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How To Take Charge Of Your Health: 10 Health Factors From Ayurveda

Ayurvedic practices are a comprehensive system of health techniques and information which asserts that we need to take into account 10 key health factors in order to enjoy good health.  These factors are foundational understandings about how we create health. Too often in Western society, we have a restricted and limited view of the factors that govern health.  Some food, vitamins, a little exercise, a trip to the dentist and we think we are in good shape. Not so.

To understand the 10 health factors, it is important to understand the ayurvedic body types called doshas. These body types represent aspects of nature that are part of our physical nature. They are Vata: air, Pitta: fire, and Kapha tissue and structure. Each person has the three doshas but in a different combination.
You could say that we each have a unique dosha signature. Some people have one dosha that is very strong and other two weaker, others have two that are equally strong and the third weaker, and a few have all three doshas in balance. Once you know your body type you can start to live in harmony with your body. To find out more about your body type, you can take this Dosha Test.

Dr. Vasant Lad, of the Ayurvedic Institute and one of the most important Ayurvedic doctors in the United States today, has written extensively about ayurvedic medicine and health.  In his book, The Complete Book of Ayurvedic Home Remedies,p. 32-38,  he elaborates about the 10 health factors. They are:

  1. Like increases like.  This is an important concept and an easy check on healthy habits.  Whatever your biological tendencies are, likes will create imbalance and opposites will create balance. One example is the Pitta body type. Pittas who represent fire and digestion are naturally warm. They become imbalanced in heat and stabilized in cool weather.
  2. Eating foods for health.  The right foods will create balance in the body, depending on your dosha type.  The Kapha dosha is a moist dosha and benefits from food that are light and drying.  Cornbread would be an example. The Vata dosha is light and moving and needs heavier food.
  3. Seasons and health.  Ayurveda has 3 seasons – one for each dosha: Vata in autumn/winter, Kapha in spring, and Pitta in summer.  The most challenging time of year will be that time that is related to your body type(dosha) because the factor – like increases like – applies with the seasons.  Vata will have difficulty in winter which is dry, Kapha in spring which is moist, and Pitta in the summer which is hot. Therefore, health practices need to be adjusted for the seasons.
  4. Exercise and health.  Exercise is good for everyone; however, we do not all need the same amount, type and intensity of exercise.  We should not all be runners. Vatas need light exercise, Pittas, moderate and Kaphas benefit from strenuous exercise.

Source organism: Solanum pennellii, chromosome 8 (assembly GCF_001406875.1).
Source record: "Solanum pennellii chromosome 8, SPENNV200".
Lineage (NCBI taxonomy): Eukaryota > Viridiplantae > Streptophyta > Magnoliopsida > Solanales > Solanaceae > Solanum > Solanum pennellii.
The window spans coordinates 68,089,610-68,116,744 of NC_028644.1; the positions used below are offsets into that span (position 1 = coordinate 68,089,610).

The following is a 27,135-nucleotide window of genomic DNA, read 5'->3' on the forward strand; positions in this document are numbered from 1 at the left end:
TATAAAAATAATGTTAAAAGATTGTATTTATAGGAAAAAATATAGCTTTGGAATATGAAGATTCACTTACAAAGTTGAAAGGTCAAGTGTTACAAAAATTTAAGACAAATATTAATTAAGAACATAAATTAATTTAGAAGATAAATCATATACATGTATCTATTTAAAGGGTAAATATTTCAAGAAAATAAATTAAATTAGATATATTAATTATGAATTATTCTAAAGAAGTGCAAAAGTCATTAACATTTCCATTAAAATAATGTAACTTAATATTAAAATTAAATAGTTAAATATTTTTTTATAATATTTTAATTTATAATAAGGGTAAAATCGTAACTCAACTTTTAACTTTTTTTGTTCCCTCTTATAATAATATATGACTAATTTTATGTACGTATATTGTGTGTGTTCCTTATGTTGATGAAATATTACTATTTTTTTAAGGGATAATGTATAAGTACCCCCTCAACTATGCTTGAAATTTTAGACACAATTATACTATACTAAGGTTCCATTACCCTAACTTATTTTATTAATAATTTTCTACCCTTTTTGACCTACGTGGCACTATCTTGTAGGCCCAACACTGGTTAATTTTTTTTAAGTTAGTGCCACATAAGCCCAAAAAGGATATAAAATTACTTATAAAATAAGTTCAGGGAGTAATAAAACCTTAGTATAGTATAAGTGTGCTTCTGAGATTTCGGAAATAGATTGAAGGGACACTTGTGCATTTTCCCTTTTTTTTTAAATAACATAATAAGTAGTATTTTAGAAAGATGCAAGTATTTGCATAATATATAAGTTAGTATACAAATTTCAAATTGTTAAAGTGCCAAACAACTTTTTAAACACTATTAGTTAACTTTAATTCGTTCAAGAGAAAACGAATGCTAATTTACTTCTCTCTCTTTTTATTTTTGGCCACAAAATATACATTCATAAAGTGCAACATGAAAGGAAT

5. Age and health.  Each stage of life corresponds with one of the body types. Childhood is a Kapha time – a time of building the body; adulthood, a Pitta time  – a time of ambition and competition, and old age corresponds with the Vata dosha. Individuals need to adjust their habits to be in sync with their stage of life.
  6. Mental and emotional factors. Each of the doshas is susceptible to different unhealthy emotions when they are out of balance: Vata – fear and anxiety, Pitta – anger, hatred and jealousy, and Kapha – possessiveness, greed, and complacency.
  7. Stress.  Stress is one of the plagues of the modern age and a particular difficulty for highly sensitive people.  Following the best practices for your dosha type can be a kind of insurance policy against stress.
  8. The senses.  The senses have a role in balancing our body type since they affect our biochemistry.  A good example is the effect of listening to loud music, which disturbs the ears and potentially our balance.  Another is staying in the sun for too long.  Everything we do involves our senses and affects our body chemistry which is why we need to be careful about our choices of activities.
  9. Acting against our nature.  Sometimes we act contrary to what we know we need. We fail to get sleep when we need it or eat something that does not agree with us. These actions always cost us.  Even in the short term, we are harmed but in the long term, we are creating disease.
  10. Relationships.  Relationships can be a joy or a source of stress and unhappiness. Because relationships can often be long term, it is particularly important to make sure that they are healthy, because relationship problems can be one of the biggest causes of illness.

Highly sensitive people have many health challenges.  Taking on the ten conditions for creating health can help HSPs master their health.  The 10 health factors may seem restrictive, but in reality, they will free HSPs to be their best.

About Maria Hill

Maria Hill is the founder of Sensitive Evolution. She is the author of The Emerging Sensitive: A Guide For Finding Your Place In The World. In addition, she has created the immersive Emerging Sensitive Program of "sensory processing yoga" using frameworks to help sensitive people master their sensitivity and turn it into the asset it can be. She also offers the Emerging Sensitive Movie Club focused on movies and discussions about living in the world as a sensitive person and navigating the challenging cultural shifts of our times. She is a longtime meditator, reiki master, student of alternative health and Ayurveda. Maria is also an abstract painter whose portfolio can be found at Infinite Shape and also very interested in animal and human rights and the environment.

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